A bird in the hand ... Real is "tangible." And yet it's entirely possible to grasp an idea, whether tangible in the material sense or not, and it still becomes tangible, so long as you have a means by which to sum up the details (evidence). Whereas the key factor here becomes experience, for to the extent that you work with something, and apply what you know, you then begin to get the jist of what it's about.
 
  • #24
Seeming real is not the same as being real, not to a grown up anyway.
 
  • #25
Iacchus32
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Originally posted by akhenaten
Seeming real is not the same as being real, not to a grown up anyway.
Everything is real, even "My kingdom" -- "Is-rael!" ... Sorry, I had to add that! :wink: And it's all just a matter of when you come to "real"-ize it. :wink:
 
  • #26
Originally posted by Tom
Reality is not something that can be known a priori, and it is not subject to logical or mathematical definitions. One cannot declare that something exists simply because one can conceive of it, and one cannot declare that something does not exist simply because one cannot so conceive of it.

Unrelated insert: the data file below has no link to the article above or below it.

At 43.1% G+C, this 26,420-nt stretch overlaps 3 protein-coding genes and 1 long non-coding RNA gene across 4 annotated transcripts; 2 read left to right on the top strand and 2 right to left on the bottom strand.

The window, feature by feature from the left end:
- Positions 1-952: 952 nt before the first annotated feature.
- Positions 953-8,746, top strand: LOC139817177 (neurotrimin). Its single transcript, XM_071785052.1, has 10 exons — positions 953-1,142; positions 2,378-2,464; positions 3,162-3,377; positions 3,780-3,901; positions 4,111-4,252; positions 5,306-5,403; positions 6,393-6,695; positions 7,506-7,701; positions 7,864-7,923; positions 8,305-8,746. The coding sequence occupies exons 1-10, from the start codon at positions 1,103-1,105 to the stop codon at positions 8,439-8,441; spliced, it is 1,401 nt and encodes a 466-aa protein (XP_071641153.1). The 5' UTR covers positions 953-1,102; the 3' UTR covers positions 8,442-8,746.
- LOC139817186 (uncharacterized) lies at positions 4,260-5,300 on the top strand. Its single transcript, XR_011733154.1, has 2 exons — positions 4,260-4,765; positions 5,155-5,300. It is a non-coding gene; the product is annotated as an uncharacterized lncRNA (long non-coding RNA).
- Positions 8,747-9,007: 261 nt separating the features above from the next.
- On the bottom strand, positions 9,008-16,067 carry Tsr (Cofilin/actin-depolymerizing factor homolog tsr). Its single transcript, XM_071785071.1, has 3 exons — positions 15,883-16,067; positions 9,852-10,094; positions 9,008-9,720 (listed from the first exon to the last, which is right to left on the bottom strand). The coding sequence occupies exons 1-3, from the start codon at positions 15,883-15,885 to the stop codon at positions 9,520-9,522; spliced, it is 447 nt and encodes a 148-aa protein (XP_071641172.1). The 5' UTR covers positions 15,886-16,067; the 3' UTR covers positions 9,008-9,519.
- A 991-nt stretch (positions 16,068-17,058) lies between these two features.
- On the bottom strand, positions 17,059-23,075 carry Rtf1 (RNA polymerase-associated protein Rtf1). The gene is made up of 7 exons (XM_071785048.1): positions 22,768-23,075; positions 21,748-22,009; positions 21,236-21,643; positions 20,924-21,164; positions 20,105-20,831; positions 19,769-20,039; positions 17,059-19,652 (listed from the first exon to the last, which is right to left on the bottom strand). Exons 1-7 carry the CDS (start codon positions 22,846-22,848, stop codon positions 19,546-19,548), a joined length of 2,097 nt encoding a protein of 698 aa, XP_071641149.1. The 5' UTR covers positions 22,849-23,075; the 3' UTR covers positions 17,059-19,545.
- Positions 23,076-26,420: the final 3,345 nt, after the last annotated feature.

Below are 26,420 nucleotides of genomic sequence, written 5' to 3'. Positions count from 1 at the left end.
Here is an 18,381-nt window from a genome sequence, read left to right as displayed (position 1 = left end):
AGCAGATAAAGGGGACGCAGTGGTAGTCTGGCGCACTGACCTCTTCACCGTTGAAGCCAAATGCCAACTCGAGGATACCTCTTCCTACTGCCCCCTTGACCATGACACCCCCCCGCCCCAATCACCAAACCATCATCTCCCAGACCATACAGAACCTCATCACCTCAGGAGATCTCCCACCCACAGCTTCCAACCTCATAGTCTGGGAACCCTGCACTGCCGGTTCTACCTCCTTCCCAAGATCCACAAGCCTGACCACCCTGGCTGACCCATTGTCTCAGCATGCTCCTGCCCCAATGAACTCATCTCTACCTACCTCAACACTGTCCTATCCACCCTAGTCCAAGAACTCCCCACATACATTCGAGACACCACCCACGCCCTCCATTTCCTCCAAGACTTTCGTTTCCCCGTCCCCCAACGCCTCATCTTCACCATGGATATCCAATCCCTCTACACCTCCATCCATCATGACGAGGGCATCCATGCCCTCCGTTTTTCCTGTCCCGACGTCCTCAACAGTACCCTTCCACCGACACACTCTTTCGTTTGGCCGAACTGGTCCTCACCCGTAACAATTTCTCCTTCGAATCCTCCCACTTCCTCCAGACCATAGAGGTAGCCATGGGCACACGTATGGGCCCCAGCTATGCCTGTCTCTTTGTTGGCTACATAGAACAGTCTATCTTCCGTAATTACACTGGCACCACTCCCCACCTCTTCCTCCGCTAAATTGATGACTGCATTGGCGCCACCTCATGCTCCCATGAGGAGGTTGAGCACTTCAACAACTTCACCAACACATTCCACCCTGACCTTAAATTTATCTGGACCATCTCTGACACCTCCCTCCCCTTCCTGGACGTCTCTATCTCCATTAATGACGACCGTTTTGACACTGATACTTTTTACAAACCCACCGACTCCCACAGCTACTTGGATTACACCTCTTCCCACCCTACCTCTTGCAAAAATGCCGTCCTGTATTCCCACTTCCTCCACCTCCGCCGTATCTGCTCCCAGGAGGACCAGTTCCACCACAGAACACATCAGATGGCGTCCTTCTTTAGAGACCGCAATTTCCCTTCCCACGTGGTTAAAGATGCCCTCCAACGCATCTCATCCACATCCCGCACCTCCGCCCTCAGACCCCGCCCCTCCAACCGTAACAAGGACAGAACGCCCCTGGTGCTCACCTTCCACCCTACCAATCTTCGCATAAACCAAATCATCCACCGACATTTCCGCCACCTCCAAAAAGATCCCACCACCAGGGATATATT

That is only true of ideal forms. But we are not idealists, are we Alexander?

i like this answer, very intellengent and humble its the same as the age 'ol question which we no one can prove but I will provide for you now. You don't see air but we breathe it, how do you know this is air you breathe. You BELIEVE! Same with GOD, you can not see HIM but you know he's always here. HE loves us for HE gave his only son for us. Some things can't be explained, maybe they don't want to or maybe one day the mysteries will unfold so until then "never stop believing!" because its air your breathing now?
 
  • #27
quantumdude
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Glad you liked my answer Dx, but that's not where I was going with it. I am an atheist, but at the same time I recognize that a statement such as "God does not exist by definition" reflects some serious misconceptions about what it means for something to exist.
 
  • #28